Fifth racing dog dies

Fifth racing dog dies


Another greyhound death on the Cannington race track has renewed calls on WA racing to limit the number of dogs allowed to participate in a race.

A recent steward’s report revealed two-year-old greyhound Moment of Impact was euthanised when she suffered a right hock fracture after two collisions in an eight-dog race this month.

This has brought the WA racing death toll to five dogs this year.

Coalition for the Protection of Greyhounds’ president Dennis Anderson said dogs Lou Lee, Lonnie Wonder and Broken Bad died earlier this year at Mandurah track, while Diamond George died at Cannington.

“Government must step in, if they care about animal welfare,” Mr Anderson said.

The Coalition for the Protection of Greyhounds (CPG) has called on WA racing minister, Mr Reece Whitby, to reduce the number of dogs allowed to run in the same race, to six.

Mr Anderson, said research by the University of Technology Sydney showed limiting numbers on the field to six, cuts injury and death by 50 per cent.

“The dog racing industry stubbornly persists with racing fields larger than six dogs because it makes more money,” he said.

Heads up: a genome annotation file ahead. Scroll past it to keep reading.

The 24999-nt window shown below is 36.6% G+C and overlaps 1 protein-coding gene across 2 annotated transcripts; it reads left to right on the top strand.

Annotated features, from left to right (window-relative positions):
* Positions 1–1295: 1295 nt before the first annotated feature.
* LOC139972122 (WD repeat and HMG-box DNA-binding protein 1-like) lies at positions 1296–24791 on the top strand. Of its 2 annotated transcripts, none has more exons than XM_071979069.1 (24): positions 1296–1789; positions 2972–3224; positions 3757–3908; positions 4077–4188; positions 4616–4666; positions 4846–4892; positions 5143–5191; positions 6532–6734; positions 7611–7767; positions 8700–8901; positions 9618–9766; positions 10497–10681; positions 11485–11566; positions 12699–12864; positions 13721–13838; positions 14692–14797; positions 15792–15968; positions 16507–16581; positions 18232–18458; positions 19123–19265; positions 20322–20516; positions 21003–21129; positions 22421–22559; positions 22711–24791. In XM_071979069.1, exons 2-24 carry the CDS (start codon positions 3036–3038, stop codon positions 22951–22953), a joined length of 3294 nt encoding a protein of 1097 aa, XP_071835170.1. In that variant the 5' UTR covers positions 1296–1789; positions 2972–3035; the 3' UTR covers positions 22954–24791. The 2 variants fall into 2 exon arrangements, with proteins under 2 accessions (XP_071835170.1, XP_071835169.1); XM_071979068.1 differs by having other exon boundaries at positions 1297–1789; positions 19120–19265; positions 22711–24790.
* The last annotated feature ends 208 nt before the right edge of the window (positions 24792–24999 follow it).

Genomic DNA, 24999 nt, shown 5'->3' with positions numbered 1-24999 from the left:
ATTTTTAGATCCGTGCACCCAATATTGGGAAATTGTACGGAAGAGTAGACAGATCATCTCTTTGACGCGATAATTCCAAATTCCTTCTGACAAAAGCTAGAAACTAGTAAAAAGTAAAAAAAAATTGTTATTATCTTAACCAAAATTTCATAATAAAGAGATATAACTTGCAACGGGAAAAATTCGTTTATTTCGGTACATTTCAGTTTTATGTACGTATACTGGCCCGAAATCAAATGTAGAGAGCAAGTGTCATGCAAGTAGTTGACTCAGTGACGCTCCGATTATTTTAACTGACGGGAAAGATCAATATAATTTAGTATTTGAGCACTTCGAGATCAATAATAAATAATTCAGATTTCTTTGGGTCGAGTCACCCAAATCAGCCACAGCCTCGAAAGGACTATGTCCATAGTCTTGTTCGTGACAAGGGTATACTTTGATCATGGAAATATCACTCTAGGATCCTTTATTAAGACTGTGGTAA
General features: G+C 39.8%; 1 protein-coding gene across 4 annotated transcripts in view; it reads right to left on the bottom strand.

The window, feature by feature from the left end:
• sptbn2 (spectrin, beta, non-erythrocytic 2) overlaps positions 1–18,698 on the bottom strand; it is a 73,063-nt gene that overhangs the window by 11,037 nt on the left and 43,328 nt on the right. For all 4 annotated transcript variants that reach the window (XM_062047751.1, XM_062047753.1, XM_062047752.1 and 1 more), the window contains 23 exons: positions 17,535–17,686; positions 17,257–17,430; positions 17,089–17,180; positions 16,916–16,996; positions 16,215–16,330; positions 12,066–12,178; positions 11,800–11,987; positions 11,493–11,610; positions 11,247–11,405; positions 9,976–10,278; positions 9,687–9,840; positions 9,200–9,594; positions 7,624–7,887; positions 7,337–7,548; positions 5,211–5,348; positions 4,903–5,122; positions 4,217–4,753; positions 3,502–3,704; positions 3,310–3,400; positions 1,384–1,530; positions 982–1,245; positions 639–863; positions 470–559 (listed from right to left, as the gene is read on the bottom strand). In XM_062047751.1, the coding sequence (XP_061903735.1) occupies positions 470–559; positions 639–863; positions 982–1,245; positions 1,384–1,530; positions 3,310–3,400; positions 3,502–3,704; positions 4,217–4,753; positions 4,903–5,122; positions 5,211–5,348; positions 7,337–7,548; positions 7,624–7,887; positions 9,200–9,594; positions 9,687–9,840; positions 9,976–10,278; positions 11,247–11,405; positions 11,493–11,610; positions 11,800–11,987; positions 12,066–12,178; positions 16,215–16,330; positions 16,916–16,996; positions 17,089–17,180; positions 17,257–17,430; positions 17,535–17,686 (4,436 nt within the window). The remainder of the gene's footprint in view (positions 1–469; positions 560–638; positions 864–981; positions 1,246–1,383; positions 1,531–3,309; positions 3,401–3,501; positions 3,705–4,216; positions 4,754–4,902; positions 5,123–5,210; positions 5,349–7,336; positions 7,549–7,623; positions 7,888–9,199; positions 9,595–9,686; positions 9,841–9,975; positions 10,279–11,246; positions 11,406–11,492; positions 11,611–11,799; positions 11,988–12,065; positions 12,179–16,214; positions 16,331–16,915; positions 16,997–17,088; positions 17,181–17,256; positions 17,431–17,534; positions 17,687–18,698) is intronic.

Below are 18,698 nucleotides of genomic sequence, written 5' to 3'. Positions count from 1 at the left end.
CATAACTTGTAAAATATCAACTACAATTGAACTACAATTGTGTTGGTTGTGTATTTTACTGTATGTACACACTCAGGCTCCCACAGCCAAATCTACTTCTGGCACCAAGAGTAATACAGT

“Winning dividends for place bets are reduced when fewer dogs run in a race1, so it’s blood money for everyone involved.

“This is why we’re calling on Minister Whitby to say why he won’t act on safer six-dog starts in WA.”

Mr Anderson said six-dog races are the norm in the UK and South Australia, yet dogs at Cannington are still racing with seven or eight runners and oval tracks with turns.

“We want the industry shut down, but while it still exists, six-dog races and straight tracks are the way to go,” said Mr Anderson.

A government spokesperson said there are no plans to introduce six-dog starts in WA.

They said data from another investigation by the University of Technology in Sydney also showed that having eight dogs per race resulted in less major injuries than races with six dogs.

“The industry has embraced the need to have the highest standards and is committed to ensuring the best levels of care are given to racing greyhounds throughout all stages of their lives,” the spokesperson said.

So far this year, 100 racing dogs have been killed and 6,425 injured nationally.